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Sheryl Kraft

Sheryl Kraft, a freelance writer and breast cancer survivor, was born in Long Beach, New York. She currently lives in Connecticut with her husband Alan and dog Chloe, where her nest is empty of her two sons Jonathan. Sheryl writes articles and essays on breast cancer and contributes to a variety of publications and websites where she writes on general health and wellness issues. She earned her MFA in writing from Sarah Lawrence College in 2005.

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Who Needs Time to Think? We All Do

I have a lot of energy. Some might call it restlessness. Or ants in the pants. There's a Yiddish word for that: it's spelled "spilkes"—pronounced "shpil-kis."

As I get older, I don't seem to lose that so-called restlessness. If I think about when it is at its all-time peak, there are a couple of things that come to mind: When the weather is warm. I stay holed up all winter, so who wants to be inside during the warm months? When I don't want to think about something. Staying busy is a good way to run away from bad or unpleasant thoughts.

But the world contributes to that busy-ness, don't you think? Let's face it, modern society tends to keep us running.

There's work, home, friends, entertaining, classes to take, exercise to do, movies and television shows to watch, places to go and things to see. The hours rush by, and there never seems to be enough time to get it all in. How many times has someone used the terms "crazy busy," "overloaded," "stressed-out busy," "in high gear," "burned out"? Feel free to add you own.

So what's so bad about all that busy-ness? Well, for one thing, it gives us no down time. And without down time, how will our minds ever rest and reflect? It seems that the only time mine gets to do that is when I'm sleeping—but with the super-crazy, psychedelic-type, detailed and colorful dreams I tend to have most nights, it doesn't really feel like it's really resting. (But I sure have entertaining stories to tell the next morning.)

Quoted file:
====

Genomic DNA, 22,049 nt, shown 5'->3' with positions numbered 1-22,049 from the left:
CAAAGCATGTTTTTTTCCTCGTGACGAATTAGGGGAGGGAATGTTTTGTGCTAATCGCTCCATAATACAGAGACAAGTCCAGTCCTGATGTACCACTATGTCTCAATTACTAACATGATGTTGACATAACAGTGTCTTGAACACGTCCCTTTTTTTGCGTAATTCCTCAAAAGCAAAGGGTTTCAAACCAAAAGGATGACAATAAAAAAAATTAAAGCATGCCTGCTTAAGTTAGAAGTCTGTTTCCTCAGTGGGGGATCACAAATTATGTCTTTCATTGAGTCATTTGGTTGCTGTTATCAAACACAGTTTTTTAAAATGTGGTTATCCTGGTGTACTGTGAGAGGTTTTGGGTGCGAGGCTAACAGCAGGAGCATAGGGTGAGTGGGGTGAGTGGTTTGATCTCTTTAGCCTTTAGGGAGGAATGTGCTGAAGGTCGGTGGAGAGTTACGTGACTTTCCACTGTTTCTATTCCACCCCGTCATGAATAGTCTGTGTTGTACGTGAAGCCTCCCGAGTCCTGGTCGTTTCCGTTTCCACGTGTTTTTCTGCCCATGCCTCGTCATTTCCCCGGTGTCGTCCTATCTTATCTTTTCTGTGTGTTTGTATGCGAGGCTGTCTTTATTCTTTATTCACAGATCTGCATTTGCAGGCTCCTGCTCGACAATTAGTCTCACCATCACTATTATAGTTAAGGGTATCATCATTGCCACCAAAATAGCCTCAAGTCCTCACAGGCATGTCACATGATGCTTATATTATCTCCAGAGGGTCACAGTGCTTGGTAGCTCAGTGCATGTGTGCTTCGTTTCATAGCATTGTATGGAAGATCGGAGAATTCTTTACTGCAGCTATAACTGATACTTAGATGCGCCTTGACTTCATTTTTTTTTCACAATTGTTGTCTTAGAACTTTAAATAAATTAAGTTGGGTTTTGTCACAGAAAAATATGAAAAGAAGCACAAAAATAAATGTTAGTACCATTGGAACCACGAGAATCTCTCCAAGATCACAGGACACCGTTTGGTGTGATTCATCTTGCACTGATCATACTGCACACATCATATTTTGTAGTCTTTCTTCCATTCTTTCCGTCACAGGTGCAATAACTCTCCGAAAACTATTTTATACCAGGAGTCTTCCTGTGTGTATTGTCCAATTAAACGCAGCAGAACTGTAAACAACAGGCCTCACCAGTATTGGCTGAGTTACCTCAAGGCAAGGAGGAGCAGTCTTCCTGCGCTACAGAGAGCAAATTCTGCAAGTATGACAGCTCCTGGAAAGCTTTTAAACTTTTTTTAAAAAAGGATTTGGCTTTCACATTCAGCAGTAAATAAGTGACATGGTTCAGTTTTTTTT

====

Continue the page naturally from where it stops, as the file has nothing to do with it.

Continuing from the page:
When we do have time to think, what do we do? In the car, we listen to the radio or catch up on calls (hopefully not text). While exercising, we watch TV or read or listen to music. On a flight, we watch a movie or TV or read. While waiting for a friend or an appointment, we read a magazine or newspaper or play with our electronic gadgets. While waiting on hold for customer service, we put the phone on speaker, rest it on the counter and cook. We even read while we're sitting on the toilet. OK, that one is permissible, I guess. It's a time-honored tradition. Besides, what else is there to do? Some people I know do get their best reading done in the loo.

I'm not sure what the answer is. Or even what the questions are. Are we running away from our thoughts by doing these things? Afraid to get inside our own heads—if we can even recognize or locate them anymore? Or is the pull of these things just so irresistible that we do them for fear of missing out?

I always say that inspiration, creativity and solutions to the world's most vexing problems hit when you least expect it—and when I think about it, those times are when your mind is totally free for thoughts to find their way in and around. But I can only think of a measly few of those times. Like when you're in the shower—tough to multitask here. Or on a bike ride outdoors. Same.

Maybe what we all need to do is find those times where we can sit and indulge ourselves in nothingness. Take a breath and wait to see all the great things that can happen. I'll try if you will.

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